Attach values to product/group.

 

 

PART 3) SHOPPING CART TABLE

COLUMN DATA TYPE NOTES
user_id INTEGER Composite primary key and foreign key.
product_id INTEGER Composite primary key and foreign key.
product_options VARCHAR Chosen product options. Composite primary key and foreign key.
quantity INTEGER Quantity.
  • The user ID and product ID are straightforward here. But what is difficult to deal with, are the product options. Personally, I like to JSON encode the selected options. For example group 1, values 2 and 3 – {"1":[2,3]}.
  • Some people may prefer to keep the options in a separate table, which is OK by all means… But it’s just complicated.
  • If you want to open the shopping cart to the general public:
    • Add a “cart ID”. Preferable VARCHAR, a random unique string.
    • Set cart ID, product ID, and product options as the primary key.
    • Change the user ID to a foreign key instead.

 

PART 4) USER TABLE

COLUMN DATA TYPE NOTES
user_id INTEGER Primary key.
user_role VARCHAR User’s role.
user_name VARCHAR User’s name.
user_email VARCHAR User’s email. Set this to unique to prevent duplicates.
user_passwrod VARCHAR Password, encrypt this in your own system.

Some other people may prefer to have different tables for customers and admin, but I don’t see the need. Just add a user role column to differentiate between “u”sers and “a”dmin. Done.

 

PART 5) ORDERS

5A) ORDERS TABLE

COLUMN DATA TYPE NOTES
order_id INTEGER Primary key.
user_id INTEGER Foreign key.
user_name VARCHAR Customer’s name.
user_email VARCHAR Customer’s email.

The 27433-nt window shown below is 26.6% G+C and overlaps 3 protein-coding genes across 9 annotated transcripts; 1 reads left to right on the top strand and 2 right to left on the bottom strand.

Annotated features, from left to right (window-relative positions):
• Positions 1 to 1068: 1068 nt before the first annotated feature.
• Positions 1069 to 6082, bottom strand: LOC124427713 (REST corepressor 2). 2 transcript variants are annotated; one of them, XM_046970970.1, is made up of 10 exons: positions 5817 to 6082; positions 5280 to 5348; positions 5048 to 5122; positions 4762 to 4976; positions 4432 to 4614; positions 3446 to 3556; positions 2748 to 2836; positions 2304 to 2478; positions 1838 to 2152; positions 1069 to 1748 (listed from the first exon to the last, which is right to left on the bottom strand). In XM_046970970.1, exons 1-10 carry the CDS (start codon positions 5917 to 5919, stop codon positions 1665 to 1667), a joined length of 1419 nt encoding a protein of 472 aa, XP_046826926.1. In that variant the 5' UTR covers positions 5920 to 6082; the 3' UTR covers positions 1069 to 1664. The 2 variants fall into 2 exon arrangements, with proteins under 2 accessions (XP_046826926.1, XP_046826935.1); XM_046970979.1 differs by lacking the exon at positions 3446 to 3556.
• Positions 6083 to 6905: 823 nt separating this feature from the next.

This is the “main orders table”, pretty self-explanatory. But for those of you who are thinking “isn’t the name and email redundant” – It’s not. Long story short, imagine that the name and email are not captured at the time of checkout:

  • A user places a large order without paying.
  • Then change the account name and email to prank a “friend”.

Call it learning from hard lessons. This is data integrity, not redundancy.

P.S. Add more fields as required – Billing address, shipping address, etc…

 

 

5B) ORDER HISTORY TABLE

COLUMN DATA TYPE NOTES
order_id INTEGER Composite primary key and foreign key.
history_time DATE TIME Composite primary key.
history_status VARCHAR Status code.
history_notes VARCHAR Optional notes.

To keep track of the order history.

  • Invent your own status codes. Maybe pending, processing, en route, delivered, canceled, etc…
  • Add the user ID if you want more accountability.

 

5C) ORDER TOTALS TABLE

COLUMN DATA TYPE NOTES
total_id INTEGER Primary key.
order_id INTEGER Foreign key.
total_name VARCHAR Sub-total, grand total, discount, coupon, whatever.
total_amount DECIMAL Amount.

Some people may prefer putting the totals in the orders table itself, it is OK by all means once again. I just found it easier and better to create a separate totals table – Add another “total shortcode” column, and this turns into gold for data mining.

 

5D) ORDER PRODUCTS TABLE

COLUMN DATA TYPE NOTES
item_id INTEGER Primary key.
order_id INTEGER Foreign key.
item_name VARCHAR Product name.
item_price DECIMAL Product price, each.
item_quantity INTEGER Ordered quantity.

Now, take extra note that the product ID is not included in this table; In the diagram above, this table is not “directly linked” to products. Same old reason – We capture the product name and price at the time of writing. For those who are lost, imagine that we only capture the product ID here.

  • The customer checks out a “T-Shirt”, product ID 888. All is good.
  • The admin later changes product ID 888 to “Long Sleeve Shirt”.
  • The customer gets the wrong product and is charged the wrong price.

Once again, learn from mistakes. Keeping the item name and price at the time of checkout is called “data integrity”.

 

 

5E) ORDER PRODUCT OPTIONS TABLE

COLUMN DATA TYPE NOTES
item_option_id INTEGER Primary key.
item_id INTEGER Foreign key.
option_group VARCHAR Option group name.
option_value VARCHAR Option group value.

Lastly, a table to store the selected product options. Take note, this is not “linked” to the option groups and option values tables – Data integrity.

 

THE END

Thank you for reading, and we have come to the end. I hope that it has helped you to better understand, and if you want to share anything with this guide, please feel free to comment below. Good luck and happy coding!